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John Cheever 1912 -1982

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American short story writer and novelist. See also, "The Swimmer" Criticism.

Cheever is regarded as one of the most important twentieth-century American writers of short fiction. He has been dubbed “the Ovid of Ossining,” “the Dante of suburbia,” and “the Chekhov of the exurbs” for his ability to chronicle with grandeur and pathos the lives of upper middle-class Americans. Many of Cheever's works revolve around the cocktail parties, swimming pools, barbecues, and commuter trains that are hallmarks of suburbia. Although critics note that many writers do not find the seemingly bland uniformity of the exurbs a fertile ground for interesting fiction, Cheever has the ability to expose the turmoil and complexity that lies below the surface of this seemingly tranquil terrain. Cheever gained popularity and notoriety as a social commentator for his early stories “The Swimmer,” “The Enormous Radio,” and “The Housebreaker of Shady Hill,” but only began to receive serious scholarly attention after the republication of sixty-one of his best stories in the 1978 collection, The Stories of John Cheever. Cheever is praised by critics for his ability to treat his characters with compassion and wit while maintaining the absurdity of their surroundings and the futility of their actions; his stories hold out the hope of their redemption in love.

Biographical Information

Cheever was born in Quincy, Massachusetts, on May 27, 1912. His writing is rich with his New England heritage—from the physical settings to the manners, mores, and morality that pervade his stories. Cheever attended Quincy High School and Thayer Academy, a preparatory school in South Braintree, Massachusetts, but his formal education ceased in 1929 when he was expelled at age seventeen for smoking. Cheever used his experience at Thayer as the subject matter for his first short story, “Expelled,” which launched his literary career when it was published in the New Republic in 1930. After his expulsion, Cheever moved to Boston and then to New York, where he supported himself by working in department stores and on newspapers. Throughout the 1930s Cheever published stories in various magazines including Atlantic, Colliers, Story, and the Yale Review. In 1935 Cheever published “Brooklyn Rooming House,” the first of his stories to appear in the New Yorker. Cheever's affiliation with the that publication would span the length of his literary career, and one hundred and twenty-one of his nearly two hundred short stories were originally published in issues of the New Yorker. Although Cheever's association with the magazine gave him much exposure, early critics tended to dismiss his work on the basis that it was slick, stereotypical, and formulaic work typical of the New Yorker. Cheever's first volume of stories, The Way Some People Live, was published in 1943 while he was serving in the U. S. Army. The collection was composed of thirty pieces, many of them little more than fragments, and received mostly tepid reviews. Cheever's second collection, The Enormous Radio and Other Stories, published in 1953, contained fourteen longer and more fully developed works than his first collection. Still tainted by his association with the New Yorker, the second collection was still met with mixed success.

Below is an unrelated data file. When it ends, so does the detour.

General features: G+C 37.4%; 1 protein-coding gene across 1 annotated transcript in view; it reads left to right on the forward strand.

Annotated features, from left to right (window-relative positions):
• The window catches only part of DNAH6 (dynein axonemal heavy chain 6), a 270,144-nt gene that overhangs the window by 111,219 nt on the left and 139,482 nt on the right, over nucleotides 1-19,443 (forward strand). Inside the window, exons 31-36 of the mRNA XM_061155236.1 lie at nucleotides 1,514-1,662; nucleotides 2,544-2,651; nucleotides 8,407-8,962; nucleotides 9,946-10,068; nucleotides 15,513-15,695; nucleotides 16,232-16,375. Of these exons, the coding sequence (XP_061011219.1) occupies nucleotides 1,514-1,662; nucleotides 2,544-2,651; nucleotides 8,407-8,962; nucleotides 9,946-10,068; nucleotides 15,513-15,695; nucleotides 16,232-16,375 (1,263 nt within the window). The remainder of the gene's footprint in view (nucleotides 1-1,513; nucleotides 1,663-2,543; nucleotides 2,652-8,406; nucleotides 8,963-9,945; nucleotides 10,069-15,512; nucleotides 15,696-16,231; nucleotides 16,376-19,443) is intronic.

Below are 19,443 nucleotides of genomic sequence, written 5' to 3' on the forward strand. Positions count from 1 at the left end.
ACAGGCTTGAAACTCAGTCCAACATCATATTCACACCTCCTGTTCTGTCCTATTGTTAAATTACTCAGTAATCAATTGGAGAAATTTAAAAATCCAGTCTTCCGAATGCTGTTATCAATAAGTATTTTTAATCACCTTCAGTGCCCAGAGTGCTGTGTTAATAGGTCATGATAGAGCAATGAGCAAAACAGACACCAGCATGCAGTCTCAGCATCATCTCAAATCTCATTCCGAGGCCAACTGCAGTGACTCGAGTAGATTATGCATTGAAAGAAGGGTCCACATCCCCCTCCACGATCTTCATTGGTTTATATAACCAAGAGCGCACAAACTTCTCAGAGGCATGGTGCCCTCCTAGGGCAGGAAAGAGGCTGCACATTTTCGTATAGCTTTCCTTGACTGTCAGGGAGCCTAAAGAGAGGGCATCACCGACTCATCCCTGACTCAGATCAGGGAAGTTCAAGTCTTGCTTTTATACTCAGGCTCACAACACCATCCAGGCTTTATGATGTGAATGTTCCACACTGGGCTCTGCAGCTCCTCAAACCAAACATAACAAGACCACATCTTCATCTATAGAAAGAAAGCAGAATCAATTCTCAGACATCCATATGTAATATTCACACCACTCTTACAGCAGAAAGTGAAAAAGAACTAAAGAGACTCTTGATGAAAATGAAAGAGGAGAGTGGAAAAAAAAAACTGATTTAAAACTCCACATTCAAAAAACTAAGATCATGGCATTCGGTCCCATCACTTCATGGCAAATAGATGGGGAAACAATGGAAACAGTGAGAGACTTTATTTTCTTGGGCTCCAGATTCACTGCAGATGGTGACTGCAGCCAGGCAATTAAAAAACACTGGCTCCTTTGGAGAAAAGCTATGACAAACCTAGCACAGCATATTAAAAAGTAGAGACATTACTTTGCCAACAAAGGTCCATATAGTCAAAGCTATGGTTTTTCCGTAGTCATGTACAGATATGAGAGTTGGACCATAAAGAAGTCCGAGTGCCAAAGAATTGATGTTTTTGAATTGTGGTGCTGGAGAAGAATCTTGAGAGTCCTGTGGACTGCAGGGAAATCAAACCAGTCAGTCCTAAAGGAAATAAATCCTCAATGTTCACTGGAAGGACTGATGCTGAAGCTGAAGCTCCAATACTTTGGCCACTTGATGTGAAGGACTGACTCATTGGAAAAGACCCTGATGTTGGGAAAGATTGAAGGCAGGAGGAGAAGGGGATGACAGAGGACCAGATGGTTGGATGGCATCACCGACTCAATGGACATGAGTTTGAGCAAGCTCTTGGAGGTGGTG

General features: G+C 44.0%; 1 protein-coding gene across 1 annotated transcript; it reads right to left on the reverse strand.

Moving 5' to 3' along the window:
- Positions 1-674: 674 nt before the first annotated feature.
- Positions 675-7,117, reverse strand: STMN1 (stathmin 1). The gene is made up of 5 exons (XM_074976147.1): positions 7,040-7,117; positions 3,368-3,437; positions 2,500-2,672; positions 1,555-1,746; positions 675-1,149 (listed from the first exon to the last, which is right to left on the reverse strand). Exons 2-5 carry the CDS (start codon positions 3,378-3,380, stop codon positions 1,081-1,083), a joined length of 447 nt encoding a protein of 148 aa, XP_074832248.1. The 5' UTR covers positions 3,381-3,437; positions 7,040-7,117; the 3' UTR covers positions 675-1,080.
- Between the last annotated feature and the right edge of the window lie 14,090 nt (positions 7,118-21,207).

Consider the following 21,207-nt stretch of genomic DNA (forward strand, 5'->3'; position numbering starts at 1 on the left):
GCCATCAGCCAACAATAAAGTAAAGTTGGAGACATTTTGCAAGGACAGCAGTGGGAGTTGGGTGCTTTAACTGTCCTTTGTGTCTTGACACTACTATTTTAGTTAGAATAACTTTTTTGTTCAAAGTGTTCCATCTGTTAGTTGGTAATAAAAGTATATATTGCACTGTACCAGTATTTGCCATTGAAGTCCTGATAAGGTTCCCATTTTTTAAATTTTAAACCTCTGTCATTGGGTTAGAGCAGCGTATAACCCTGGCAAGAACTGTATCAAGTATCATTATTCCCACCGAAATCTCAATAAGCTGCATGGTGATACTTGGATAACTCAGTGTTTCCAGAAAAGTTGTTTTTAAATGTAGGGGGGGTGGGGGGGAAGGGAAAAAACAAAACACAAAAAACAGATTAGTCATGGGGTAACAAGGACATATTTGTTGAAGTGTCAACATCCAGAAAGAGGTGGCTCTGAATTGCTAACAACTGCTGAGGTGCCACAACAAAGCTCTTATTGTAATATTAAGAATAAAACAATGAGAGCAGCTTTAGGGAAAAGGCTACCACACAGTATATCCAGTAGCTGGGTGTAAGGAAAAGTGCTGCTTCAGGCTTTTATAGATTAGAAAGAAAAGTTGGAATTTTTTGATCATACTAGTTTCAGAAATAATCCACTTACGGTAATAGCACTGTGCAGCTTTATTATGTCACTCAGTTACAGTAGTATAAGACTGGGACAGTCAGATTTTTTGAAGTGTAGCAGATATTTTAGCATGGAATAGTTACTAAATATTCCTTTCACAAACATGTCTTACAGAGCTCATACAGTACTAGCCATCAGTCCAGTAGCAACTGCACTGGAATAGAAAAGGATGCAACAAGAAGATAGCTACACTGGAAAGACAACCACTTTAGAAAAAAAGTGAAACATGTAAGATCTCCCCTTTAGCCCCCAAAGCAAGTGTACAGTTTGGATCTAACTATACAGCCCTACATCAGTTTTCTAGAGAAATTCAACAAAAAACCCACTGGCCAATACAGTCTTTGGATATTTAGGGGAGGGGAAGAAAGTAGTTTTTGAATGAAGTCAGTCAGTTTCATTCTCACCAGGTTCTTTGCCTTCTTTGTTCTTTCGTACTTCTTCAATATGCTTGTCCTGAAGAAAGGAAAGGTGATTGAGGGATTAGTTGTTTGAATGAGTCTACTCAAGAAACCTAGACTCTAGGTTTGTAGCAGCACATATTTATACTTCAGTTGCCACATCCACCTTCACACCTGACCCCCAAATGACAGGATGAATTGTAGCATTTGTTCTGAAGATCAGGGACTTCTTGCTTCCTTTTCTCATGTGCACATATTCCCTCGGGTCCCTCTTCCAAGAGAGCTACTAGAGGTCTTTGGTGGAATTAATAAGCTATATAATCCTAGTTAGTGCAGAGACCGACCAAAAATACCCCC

Cheever was determined to complete a novel in the following years. In 1957 he succeeded with the publication of The Wapshot Chronicle. This was followed in 1958 by The Housebreaker of Shady Hill, a collection that included the stories “The Five-Forty-Eight,” which had won the Benjamin Franklin Magazine award, and “The Country Husband,” which had won the O. Henry Award. Cheever's fourth collection of stories, Some People, Places, and Things That Will Not Appear in My Next Novel, was published in 1961. Three years...

(The entire section contains 51031 words.)

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